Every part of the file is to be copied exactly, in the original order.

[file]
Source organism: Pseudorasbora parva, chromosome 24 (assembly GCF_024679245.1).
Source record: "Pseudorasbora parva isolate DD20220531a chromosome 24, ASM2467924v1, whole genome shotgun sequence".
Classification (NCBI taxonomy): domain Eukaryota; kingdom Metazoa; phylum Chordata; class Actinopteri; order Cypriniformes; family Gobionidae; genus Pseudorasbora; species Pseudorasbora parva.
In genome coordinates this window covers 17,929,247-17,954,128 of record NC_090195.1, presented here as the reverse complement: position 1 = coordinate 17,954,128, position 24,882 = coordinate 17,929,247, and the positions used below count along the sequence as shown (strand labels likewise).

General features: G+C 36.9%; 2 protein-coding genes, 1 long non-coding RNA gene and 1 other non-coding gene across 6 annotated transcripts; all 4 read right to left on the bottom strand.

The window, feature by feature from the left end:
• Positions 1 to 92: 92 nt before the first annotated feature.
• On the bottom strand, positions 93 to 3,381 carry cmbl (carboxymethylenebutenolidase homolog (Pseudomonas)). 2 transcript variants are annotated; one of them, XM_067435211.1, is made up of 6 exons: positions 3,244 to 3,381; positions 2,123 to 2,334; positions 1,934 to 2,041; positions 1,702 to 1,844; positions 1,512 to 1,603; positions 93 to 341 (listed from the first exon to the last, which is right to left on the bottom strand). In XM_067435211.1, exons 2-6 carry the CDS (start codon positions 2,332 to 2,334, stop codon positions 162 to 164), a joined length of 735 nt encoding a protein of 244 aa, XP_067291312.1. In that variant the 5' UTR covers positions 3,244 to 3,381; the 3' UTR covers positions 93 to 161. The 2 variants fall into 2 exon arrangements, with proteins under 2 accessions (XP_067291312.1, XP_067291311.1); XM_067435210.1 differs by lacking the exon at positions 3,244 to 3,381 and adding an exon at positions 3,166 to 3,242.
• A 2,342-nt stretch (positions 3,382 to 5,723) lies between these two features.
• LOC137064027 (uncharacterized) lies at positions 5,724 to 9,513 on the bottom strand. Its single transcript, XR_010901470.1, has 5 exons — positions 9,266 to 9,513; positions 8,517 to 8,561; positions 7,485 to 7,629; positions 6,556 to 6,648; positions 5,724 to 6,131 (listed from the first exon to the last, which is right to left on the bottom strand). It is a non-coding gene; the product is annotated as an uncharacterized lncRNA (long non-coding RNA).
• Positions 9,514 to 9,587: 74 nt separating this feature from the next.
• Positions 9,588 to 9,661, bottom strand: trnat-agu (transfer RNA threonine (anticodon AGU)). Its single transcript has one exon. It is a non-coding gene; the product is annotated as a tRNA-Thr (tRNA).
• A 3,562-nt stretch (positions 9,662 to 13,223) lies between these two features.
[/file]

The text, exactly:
Source organism: Pseudorasbora parva, chromosome 24 (assembly GCF_024679245.1).
Source record: "Pseudorasbora parva isolate DD20220531a chromosome 24, ASM2467924v1, whole genome shotgun sequence".
Classification (NCBI taxonomy): domain Eukaryota; kingdom Metazoa; phylum Chordata; class Actinopteri; order Cypriniformes; family Gobionidae; genus Pseudorasbora; species Pseudorasbora parva.
In genome coordinates this window covers 17,929,247-17,954,128 of record NC_090195.1, presented here as the reverse complement: position 1 = coordinate 17,954,128, position 24,882 = coordinate 17,929,247, and the positions used below count along the sequence as shown (strand labels likewise).

General features: G+C 36.9%; 2 protein-coding genes, 1 long non-coding RNA gene and 1 other non-coding gene across 6 annotated transcripts; all 4 read right to left on the bottom strand.

The window, feature by feature from the left end:
• Positions 1 to 92: 92 nt before the first annotated feature.
• On the bottom strand, positions 93 to 3,381 carry cmbl (carboxymethylenebutenolidase homolog (Pseudomonas)). 2 transcript variants are annotated; one of them, XM_067435211.1, is made up of 6 exons: positions 3,244 to 3,381; positions 2,123 to 2,334; positions 1,934 to 2,041; positions 1,702 to 1,844; positions 1,512 to 1,603; positions 93 to 341 (listed from the first exon to the last, which is right to left on the bottom strand). In XM_067435211.1, exons 2-6 carry the CDS (start codon positions 2,332 to 2,334, stop codon positions 162 to 164), a joined length of 735 nt encoding a protein of 244 aa, XP_067291312.1. In that variant the 5' UTR covers positions 3,244 to 3,381; the 3' UTR covers positions 93 to 161. The 2 variants fall into 2 exon arrangements, with proteins under 2 accessions (XP_067291312.1, XP_067291311.1); XM_067435210.1 differs by lacking the exon at positions 3,244 to 3,381 and adding an exon at positions 3,166 to 3,242.
• A 2,342-nt stretch (positions 3,382 to 5,723) lies between these two features.
• LOC137064027 (uncharacterized) lies at positions 5,724 to 9,513 on the bottom strand. Its single transcript, XR_010901470.1, has 5 exons — positions 9,266 to 9,513; positions 8,517 to 8,561; positions 7,485 to 7,629; positions 6,556 to 6,648; positions 5,724 to 6,131 (listed from the first exon to the last, which is right to left on the bottom strand). It is a non-coding gene; the product is annotated as an uncharacterized lncRNA (long non-coding RNA).
• Positions 9,514 to 9,587: 74 nt separating this feature from the next.
• Positions 9,588 to 9,661, bottom strand: trnat-agu (transfer RNA threonine (anticodon AGU)). Its single transcript has one exon. It is a non-coding gene; the product is annotated as a tRNA-Thr (tRNA).
• A 3,562-nt stretch (positions 9,662 to 13,223) lies between these two features.